The game takes place over multiple rounds. Each round, players draft dice and perform actions associated with the value of the die and the section from which the die was drafted. Dice come in five colors, and each die is considered Pure, Tainted, or Forbidden depending on the color of the die and the position of the obelisk's shadow. While you may never draft Forbidden dice, you are free to draft any other die, whether Pure or Tainted.

As you draft the dice, you must consider not only the general availability of dice — if no dice are available in a given section, then you cannot readily perform the action associated with that section — but also which value die to draft. You must also consider the purity of the dice to draft, as you must balance your Pure and Tainted actions if you want to have a more favorable position in turn order.

When you draft a die, you can perform an action depending on the section you took the die from. Each of the actions corresponds to a different Egyptian god: Horus, Ra, Hathor, Bastet, Thoth and Osiris. Instead of a god action, you can choose to produce, generating resources based on the color and value of the die, but beware of producing in excess of your production capacity, as this is Greed and adds Taint to your balance!

Two scoring phases occur during the game, during which players earn victory points based on the workshops, quarries, buildings, statues and pillars they have built, as well as the happiness of their people and production capacity of their resources. However, players must also keep a healthy amount of resources around to sustain their population or they suffer negative consequences.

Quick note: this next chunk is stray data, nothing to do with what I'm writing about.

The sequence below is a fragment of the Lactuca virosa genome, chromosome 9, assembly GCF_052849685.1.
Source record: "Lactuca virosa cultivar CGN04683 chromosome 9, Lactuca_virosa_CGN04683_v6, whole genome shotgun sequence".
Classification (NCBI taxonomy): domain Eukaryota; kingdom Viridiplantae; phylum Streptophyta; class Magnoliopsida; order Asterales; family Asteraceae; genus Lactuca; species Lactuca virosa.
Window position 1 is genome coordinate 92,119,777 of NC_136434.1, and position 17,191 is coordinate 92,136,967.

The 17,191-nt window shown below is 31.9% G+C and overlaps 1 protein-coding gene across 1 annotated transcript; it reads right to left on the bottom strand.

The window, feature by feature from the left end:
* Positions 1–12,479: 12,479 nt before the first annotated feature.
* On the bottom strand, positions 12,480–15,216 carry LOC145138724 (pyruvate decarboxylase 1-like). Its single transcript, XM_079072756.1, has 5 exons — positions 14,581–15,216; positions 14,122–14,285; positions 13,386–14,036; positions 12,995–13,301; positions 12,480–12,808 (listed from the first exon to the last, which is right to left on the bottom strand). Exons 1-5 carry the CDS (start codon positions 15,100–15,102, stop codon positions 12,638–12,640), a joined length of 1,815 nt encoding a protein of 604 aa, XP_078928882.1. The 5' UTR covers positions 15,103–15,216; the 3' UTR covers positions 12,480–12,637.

7.9
1-4 Players
60-120 Min
Age: 14+
Complexity: 4.1
#7. Dune: Imperium

Dune: Imperium is a game that finds inspiration in elements and characters from the Dune legacy, both the new film from Legendary Pictures and the seminal literary series from Frank Herbert, Brian Herbert, and Kevin J. Anderson.

As a leader of one of the Great Houses of the Landsraad, raise your banner and marshal your forces and spies. War is coming, and at the center of the conflict is Arrakis – Dune, the desert planet.

Dune: Imperium uses deck-building to add a hidden-information angle to traditional worker placement.

You start with a unique leader card, as well as deck identical to those of your opponents. As you acquire cards and build your deck, your choices will define your strengths and weaknesses. Cards allow you to send your Agents to certain spaces on the game board, so how your deck evolves affects your strategy. You might become more powerful militarily, able to deploy more troops than your opponents. Or you might acquire cards that give you an edge with the four political factions represented in the game: the Emperor, the Spacing Guild, the Bene Gesserit, and the Fremen.

Unlike many deck-building games, you don’t play your entire hand in one turn. Instead, you draw a hand of cards at the start of every round and alternate with other players, taking one Agent turn at a time (playing one card to send one of your Agents to the game board). When it’s your turn and you have no more Agents to place, you’ll take a Reveal turn, revealing the rest of your cards, which will provide Persuasion and Swords. Persuasion is used to acquire more cards, and Swords help your troops fight for the current round’s rewards as shown on the revealed Conflict card.